UC Hastings Law and the national litigation community is mourning the sudden death of Visiting Professor Francis McGovern, following a fall at his home in Marin. He was 75, and to many, completely irreplaceable.
Professor McGovern taught each spring semester at UC Hastings. “I’d known Francis for over 25 years and was thrilled that, after I became dean in 2016, he decided to move his spring teaching from Berkeley Law to UC Hastings,” said Chancellor and Dean David Faigman. “When I talked to him about the change, he joked that the move would bring him closer to the San Francisco Golf Club, so he could get a round in after his early morning class.” He taught cutting-edge courses at UC Hastings, including Using AI in Legal Practice and Litigation Finance.
“But I knew that he loved the idea of teaching at UC Hastings, a school he deeply respected, a place where he knew many of our faculty, and a home where he came to adore our students and community.”
A professor of law at Duke University, McGovern practiced law with the firm of Vinson & Elkins in Houston, and taught at many of the major law schools in the U.S. and internationally. He was a highly sought special master in mass tort litigation. At the time of this death, he was the court-appointed special master in the current federal opioid litigation, where he pioneered new approaches to settlement, such as certifying a class for negotiation, rather than litigation. He had previously served as special master in high-profile litigation involving silicone breast implants, asbestos, mold, and lead paint.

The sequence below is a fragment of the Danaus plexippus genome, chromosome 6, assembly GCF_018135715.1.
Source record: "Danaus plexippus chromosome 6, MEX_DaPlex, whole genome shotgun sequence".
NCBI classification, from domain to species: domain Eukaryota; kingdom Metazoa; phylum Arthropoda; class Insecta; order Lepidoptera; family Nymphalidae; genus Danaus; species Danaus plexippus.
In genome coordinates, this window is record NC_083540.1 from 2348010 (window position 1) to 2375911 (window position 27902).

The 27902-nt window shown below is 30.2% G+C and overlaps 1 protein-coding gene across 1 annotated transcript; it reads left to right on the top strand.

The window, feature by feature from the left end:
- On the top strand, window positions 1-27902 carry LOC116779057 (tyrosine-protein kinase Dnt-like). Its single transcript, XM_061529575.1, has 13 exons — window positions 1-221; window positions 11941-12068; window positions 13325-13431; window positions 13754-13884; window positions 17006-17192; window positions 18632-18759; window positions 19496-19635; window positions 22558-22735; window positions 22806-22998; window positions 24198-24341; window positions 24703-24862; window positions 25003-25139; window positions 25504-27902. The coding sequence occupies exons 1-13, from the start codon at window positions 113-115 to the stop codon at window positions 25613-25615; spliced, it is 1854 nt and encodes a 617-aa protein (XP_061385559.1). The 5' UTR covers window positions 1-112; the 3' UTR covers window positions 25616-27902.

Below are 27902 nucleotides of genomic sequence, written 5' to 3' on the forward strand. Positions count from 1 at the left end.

He pioneered the use of innovative dispute resolution approaches as a special master, mediator, neutral, and arbitrator in more than 100 complex cases both nationally and internationally involving antitrust, securities, mass torts, contracts, intellectual property, water rights, civil rights, bankruptcy, employment, environment, American Indian treaties, governmental statutes and regulations, insurance, medical malpractice, personal injury, and property damage.
UC Hastings Professor Rick Marcus described McGovern as “a legend. He deserved to be.” He was both an academic and a highly talented negotiator. “He was, for example, the person who invented the idea of ‘mature mass tort litigation’ that has become so central to so much of the contemporary American legal scene,” Marcus said.
“But far beyond that, he could dig in, get his hands dirty, and make a positive contribution to resolving these impossible-to-resolve cases. That’s certainly why judges will mourn his passing, for he could work magic to untangle the Gordian knots they encountered too often.” In fact, the Wall Street Journal dubbed him “St. Francis of Asbestos” in 2004.
Faigman noted that McGovern was one of those rare individuals who actually deserved the term “Renaissance man.”
“As befits a special master who excelled at mediating high-profile controversial cases, Francis was relaxed, easy-going, and quick to smile and joke. He was one of the most erudite people I’ve ever known, in a profession replete with erudition,” Faigman said.
Services to remember Professor McGovern are pending in Marin and Washington, D.C.